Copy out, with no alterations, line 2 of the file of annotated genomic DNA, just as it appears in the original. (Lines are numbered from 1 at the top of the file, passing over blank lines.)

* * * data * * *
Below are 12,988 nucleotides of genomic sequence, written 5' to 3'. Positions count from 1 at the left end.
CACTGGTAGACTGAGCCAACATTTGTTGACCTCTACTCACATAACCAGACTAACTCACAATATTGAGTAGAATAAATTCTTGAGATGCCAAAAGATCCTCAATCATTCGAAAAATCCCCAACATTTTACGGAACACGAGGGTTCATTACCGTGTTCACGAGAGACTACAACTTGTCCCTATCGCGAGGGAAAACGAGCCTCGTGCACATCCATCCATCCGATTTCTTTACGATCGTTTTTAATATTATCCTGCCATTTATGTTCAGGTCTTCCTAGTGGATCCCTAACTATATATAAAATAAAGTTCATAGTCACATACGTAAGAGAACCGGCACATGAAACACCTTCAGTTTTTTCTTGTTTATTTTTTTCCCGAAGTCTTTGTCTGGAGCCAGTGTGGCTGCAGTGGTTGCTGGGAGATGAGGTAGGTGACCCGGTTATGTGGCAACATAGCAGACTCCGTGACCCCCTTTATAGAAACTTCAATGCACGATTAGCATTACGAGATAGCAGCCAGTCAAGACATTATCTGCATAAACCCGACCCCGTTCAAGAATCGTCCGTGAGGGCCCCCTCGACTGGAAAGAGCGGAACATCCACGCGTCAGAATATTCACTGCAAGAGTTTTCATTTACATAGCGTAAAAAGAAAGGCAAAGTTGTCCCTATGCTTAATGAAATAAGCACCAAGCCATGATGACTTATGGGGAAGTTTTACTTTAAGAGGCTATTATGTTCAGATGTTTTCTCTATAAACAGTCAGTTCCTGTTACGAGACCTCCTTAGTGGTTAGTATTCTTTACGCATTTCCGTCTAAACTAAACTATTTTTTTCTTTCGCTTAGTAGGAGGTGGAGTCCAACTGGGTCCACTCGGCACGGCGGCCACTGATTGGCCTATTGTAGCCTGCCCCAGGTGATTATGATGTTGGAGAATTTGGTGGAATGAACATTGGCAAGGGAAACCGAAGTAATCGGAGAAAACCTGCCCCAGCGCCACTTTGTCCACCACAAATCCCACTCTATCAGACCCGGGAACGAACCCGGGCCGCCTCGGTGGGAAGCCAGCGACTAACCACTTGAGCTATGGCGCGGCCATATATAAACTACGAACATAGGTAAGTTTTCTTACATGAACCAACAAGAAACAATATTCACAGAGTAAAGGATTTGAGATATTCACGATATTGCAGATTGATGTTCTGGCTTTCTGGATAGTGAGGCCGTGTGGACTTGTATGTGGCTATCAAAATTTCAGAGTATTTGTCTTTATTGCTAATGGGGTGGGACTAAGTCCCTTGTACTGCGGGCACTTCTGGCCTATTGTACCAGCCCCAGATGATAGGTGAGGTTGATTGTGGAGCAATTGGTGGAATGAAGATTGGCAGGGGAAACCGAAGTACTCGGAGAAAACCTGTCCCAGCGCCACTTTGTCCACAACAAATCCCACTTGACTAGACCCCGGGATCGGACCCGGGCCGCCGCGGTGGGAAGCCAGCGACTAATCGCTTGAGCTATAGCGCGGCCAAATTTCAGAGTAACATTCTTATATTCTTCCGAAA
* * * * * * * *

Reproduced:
CACTGGTAGACTGAGCCAACATTTGTTGACCTCTACTCACATAACCAGACTAACTCACAATATTGAGTAGAATAAATTCTTGAGATGCCAAAAGATCCTCAATCATTCGAAAAATCCCCAACATTTTACGGAACACGAGGGTTCATTACCGTGTTCACGAGAGACTACAACTTGTCCCTATCGCGAGGGAAAACGAGCCTCGTGCACATCCATCCATCCGATTTCTTTACGATCGTTTTTAATATTATCCTGCCATTTATGTTCAGGTCTTCCTAGTGGATCCCTAACTATATATAAAATAAAGTTCATAGTCACATACGTAAGAGAACCGGCACATGAAACACCTTCAGTTTTTTCTTGTTTATTTTTTTCCCGAAGTCTTTGTCTGGAGCCAGTGTGGCTGCAGTGGTTGCTGGGAGATGAGGTAGGTGACCCGGTTATGTGGCAACATAGCAGACTCCGTGACCCCCTTTATAGAAACTTCAATGCACGATTAGCATTACGAGATAGCAGCCAGTCAAGACATTATCTGCATAAACCCGACCCCGTTCAAGAATCGTCCGTGAGGGCCCCCTCGACTGGAAAGAGCGGAACATCCACGCGTCAGAATATTCACTGCAAGAGTTTTCATTTACATAGCGTAAAAAGAAAGGCAAAGTTGTCCCTATGCTTAATGAAATAAGCACCAAGCCATGATGACTTATGGGGAAGTTTTACTTTAAGAGGCTATTATGTTCAGATGTTTTCTCTATAAACAGTCAGTTCCTGTTACGAGACCTCCTTAGTGGTTAGTATTCTTTACGCATTTCCGTCTAAACTAAACTATTTTTTTCTTTCGCTTAGTAGGAGGTGGAGTCCAACTGGGTCCACTCGGCACGGCGGCCACTGATTGGCCTATTGTAGCCTGCCCCAGGTGATTATGATGTTGGAGAATTTGGTGGAATGAACATTGGCAAGGGAAACCGAAGTAATCGGAGAAAACCTGCCCCAGCGCCACTTTGTCCACCACAAATCCCACTCTATCAGACCCGGGAACGAACCCGGGCCGCCTCGGTGGGAAGCCAGCGACTAACCACTTGAGCTATGGCGCGGCCATATATAAACTACGAACATAGGTAAGTTTTCTTACATGAACCAACAAGAAACAATATTCACAGAGTAAAGGATTTGAGATATTCACGATATTGCAGATTGATGTTCTGGCTTTCTGGATAGTGAGGCCGTGTGGACTTGTATGTGGCTATCAAAATTTCAGAGTATTTGTCTTTATTGCTAATGGGGTGGGACTAAGTCCCTTGTACTGCGGGCACTTCTGGCCTATTGTACCAGCCCCAGATGATAGGTGAGGTTGATTGTGGAGCAATTGGTGGAATGAAGATTGGCAGGGGAAACCGAAGTACTCGGAGAAAACCTGTCCCAGCGCCACTTTGTCCACAACAAATCCCACTTGACTAGACCCCGGGATCGGACCCGGGCCGCCGCGGTGGGAAGCCAGCGACTAATCGCTTGAGCTATAGCGCGGCCAAATTTCAGAGTAACATTCTTATATTCTTCCGAAA